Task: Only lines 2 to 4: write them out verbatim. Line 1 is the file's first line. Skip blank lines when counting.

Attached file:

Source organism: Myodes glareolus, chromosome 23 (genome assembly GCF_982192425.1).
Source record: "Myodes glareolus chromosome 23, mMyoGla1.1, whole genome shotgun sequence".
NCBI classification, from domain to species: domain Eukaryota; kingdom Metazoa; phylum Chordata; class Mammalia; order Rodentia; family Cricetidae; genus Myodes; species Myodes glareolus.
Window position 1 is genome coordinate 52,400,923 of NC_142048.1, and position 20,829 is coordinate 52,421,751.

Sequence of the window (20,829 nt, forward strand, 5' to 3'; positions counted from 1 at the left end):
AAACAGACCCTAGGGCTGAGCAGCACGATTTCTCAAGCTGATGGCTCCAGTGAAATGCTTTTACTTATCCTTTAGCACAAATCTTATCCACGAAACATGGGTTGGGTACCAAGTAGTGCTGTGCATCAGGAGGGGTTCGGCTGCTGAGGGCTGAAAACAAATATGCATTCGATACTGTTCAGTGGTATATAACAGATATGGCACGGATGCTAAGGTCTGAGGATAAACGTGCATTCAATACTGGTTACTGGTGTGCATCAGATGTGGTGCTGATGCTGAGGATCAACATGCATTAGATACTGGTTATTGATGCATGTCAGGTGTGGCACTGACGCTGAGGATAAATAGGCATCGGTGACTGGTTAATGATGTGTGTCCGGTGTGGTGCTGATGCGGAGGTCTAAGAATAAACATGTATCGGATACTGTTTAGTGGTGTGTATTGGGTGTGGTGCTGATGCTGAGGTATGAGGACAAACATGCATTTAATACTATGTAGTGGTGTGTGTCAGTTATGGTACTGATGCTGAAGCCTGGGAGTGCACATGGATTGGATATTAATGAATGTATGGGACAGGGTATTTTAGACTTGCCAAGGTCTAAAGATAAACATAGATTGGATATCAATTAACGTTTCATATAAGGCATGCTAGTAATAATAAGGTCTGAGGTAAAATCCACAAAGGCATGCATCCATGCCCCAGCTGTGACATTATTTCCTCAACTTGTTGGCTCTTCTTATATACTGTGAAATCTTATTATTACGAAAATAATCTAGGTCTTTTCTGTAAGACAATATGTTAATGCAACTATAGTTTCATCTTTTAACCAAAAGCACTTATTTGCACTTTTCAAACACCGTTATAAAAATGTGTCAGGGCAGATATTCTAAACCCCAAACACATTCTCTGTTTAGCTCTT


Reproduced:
Source record: "Myodes glareolus chromosome 23, mMyoGla1.1, whole genome shotgun sequence".
NCBI classification, from domain to species: domain Eukaryota; kingdom Metazoa; phylum Chordata; class Mammalia; order Rodentia; family Cricetidae; genus Myodes; species Myodes glareolus.
Window position 1 is genome coordinate 52,400,923 of NC_142048.1, and position 20,829 is coordinate 52,421,751.